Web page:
For more Americans, life's a blur
For an increasing number of Americans, life’s a blur.
That’s according to a comprehensive study published Monday showing rates of myopia—difficulty seeing distant objects—are soaring. The trend is matched in many other countries worldwide, causing many eye doctors to wonder what could be causing the decline in human vision.
Researchers at the National Eye Institute, part of the National Institutes of Health, found rates of myopia—also called nearsightedness—in people age 12 to 54 increased from 25% in 1971-72 to 41.6% in 1999-2004. The survey included people with a range of myopia, from mild to severe.
The study was published in the Archives of Ophthalmology.
“It’s very intriguing,” said the lead author of the study, Susan Vitale, a research epidemiologist with the National Eye Institute. “It points to the need for research to look at the causes of myopia and factors that could, perhaps, prevent it.”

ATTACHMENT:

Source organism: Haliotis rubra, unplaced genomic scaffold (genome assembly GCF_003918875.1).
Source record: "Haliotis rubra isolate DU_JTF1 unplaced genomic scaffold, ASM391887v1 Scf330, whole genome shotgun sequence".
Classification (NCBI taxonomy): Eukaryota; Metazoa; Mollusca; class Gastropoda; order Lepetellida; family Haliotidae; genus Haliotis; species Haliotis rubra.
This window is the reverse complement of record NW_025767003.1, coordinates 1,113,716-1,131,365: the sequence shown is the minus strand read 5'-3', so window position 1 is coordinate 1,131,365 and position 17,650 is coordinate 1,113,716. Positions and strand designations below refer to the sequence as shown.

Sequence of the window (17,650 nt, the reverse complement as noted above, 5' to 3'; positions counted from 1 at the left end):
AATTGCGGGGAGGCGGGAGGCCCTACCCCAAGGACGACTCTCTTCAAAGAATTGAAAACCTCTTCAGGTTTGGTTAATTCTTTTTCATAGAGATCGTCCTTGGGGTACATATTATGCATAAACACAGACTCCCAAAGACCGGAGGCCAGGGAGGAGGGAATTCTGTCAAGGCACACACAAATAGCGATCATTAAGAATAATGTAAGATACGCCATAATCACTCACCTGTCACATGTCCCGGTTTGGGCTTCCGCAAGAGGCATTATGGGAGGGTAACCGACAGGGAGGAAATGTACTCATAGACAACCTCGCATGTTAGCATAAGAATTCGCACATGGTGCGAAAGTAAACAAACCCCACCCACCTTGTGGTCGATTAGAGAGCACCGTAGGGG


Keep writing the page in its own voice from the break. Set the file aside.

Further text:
Myopia occurs if the eyeball is too long or the cornea, the front cover of the eye, has too much curvature. Light entering the eye isn’t focused correctly and distant objects look blurred. The condition usually occurs in childhood. It can continue to worsen until early adulthood.
The survey was based on data from 4,436 black or white Americans from 1971 to 1972 and 8,339 black or white Americans from 1999 through 2004. Rates of myopia increased most dramatically for blacks: from 13% in the first period to 33.5% in the later period.
Part of the increase, in blacks and whites, is likely due to improved access to vision screening and treatment. However, better care doesn’t explain everything. It’s possible that children are spending so much less time outdoors that their eyes become geared to near-vision tasks, such as computer and video games.
For more information on myopia, see this page at the National Eye Institute.
-- Shari Roan
Photo credit: Tomohiro Ohsumi / Bloomberg